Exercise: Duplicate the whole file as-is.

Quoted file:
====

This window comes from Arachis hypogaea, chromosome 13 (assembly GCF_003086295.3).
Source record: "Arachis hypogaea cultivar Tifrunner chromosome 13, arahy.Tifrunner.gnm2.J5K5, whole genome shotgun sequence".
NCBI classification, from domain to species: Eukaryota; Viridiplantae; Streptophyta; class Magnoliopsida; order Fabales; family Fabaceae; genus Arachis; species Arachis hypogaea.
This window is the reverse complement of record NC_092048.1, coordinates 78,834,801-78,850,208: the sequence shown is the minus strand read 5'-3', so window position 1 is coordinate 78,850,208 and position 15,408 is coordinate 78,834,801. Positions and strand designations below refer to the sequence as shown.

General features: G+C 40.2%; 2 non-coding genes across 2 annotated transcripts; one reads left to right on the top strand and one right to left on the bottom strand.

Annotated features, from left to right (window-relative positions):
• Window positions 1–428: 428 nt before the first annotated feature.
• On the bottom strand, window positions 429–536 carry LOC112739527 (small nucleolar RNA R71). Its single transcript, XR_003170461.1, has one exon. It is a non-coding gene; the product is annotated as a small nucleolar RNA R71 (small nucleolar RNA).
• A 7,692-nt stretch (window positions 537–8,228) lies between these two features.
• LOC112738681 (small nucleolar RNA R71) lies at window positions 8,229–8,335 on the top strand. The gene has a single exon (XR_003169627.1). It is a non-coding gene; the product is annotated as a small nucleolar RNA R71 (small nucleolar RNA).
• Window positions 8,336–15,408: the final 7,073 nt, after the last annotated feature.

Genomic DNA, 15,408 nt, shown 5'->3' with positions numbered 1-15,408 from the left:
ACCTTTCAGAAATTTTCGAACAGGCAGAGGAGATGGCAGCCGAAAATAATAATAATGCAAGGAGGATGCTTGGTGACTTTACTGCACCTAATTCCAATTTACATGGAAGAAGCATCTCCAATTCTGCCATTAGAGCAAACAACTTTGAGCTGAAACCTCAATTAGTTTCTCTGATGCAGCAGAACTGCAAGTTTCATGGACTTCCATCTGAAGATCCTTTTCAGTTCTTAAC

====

This window comes from Arachis hypogaea, chromosome 13 (assembly GCF_003086295.3).
Source record: "Arachis hypogaea cultivar Tifrunner chromosome 13, arahy.Tifrunner.gnm2.J5K5, whole genome shotgun sequence".
NCBI classification, from domain to species: Eukaryota; Viridiplantae; Streptophyta; class Magnoliopsida; order Fabales; family Fabaceae; genus Arachis; species Arachis hypogaea.
This window is the reverse complement of record NC_092048.1, coordinates 78,834,801-78,850,208: the sequence shown is the minus strand read 5'-3', so window position 1 is coordinate 78,850,208 and position 15,408 is coordinate 78,834,801. Positions and strand designations below refer to the sequence as shown.

General features: G+C 40.2%; 2 non-coding genes across 2 annotated transcripts; one reads left to right on the top strand and one right to left on the bottom strand.

Annotated features, from left to right (window-relative positions):
• Window positions 1–428: 428 nt before the first annotated feature.
• On the bottom strand, window positions 429–536 carry LOC112739527 (small nucleolar RNA R71). Its single transcript, XR_003170461.1, has one exon. It is a non-coding gene; the product is annotated as a small nucleolar RNA R71 (small nucleolar RNA).
• A 7,692-nt stretch (window positions 537–8,228) lies between these two features.
• LOC112738681 (small nucleolar RNA R71) lies at window positions 8,229–8,335 on the top strand. The gene has a single exon (XR_003169627.1). It is a non-coding gene; the product is annotated as a small nucleolar RNA R71 (small nucleolar RNA).
• Window positions 8,336–15,408: the final 7,073 nt, after the last annotated feature.

Genomic DNA, 15,408 nt, shown 5'->3' with positions numbered 1-15,408 from the left:
ACCTTTCAGAAATTTTCGAACAGGCAGAGGAGATGGCAGCCGAAAATAATAATAATGCAAGGAGGATGCTTGGTGACTTTACTGCACCTAATTCCAATTTACATGGAAGAAGCATCTCCAATTCTGCCATTAGAGCAAACAACTTTGAGCTGAAACCTCAATTAGTTTCTCTGATGCAGCAGAACTGCAAGTTTCATGGACTTCCATCTGAAGATCCTTTTCAGTTCTTAAC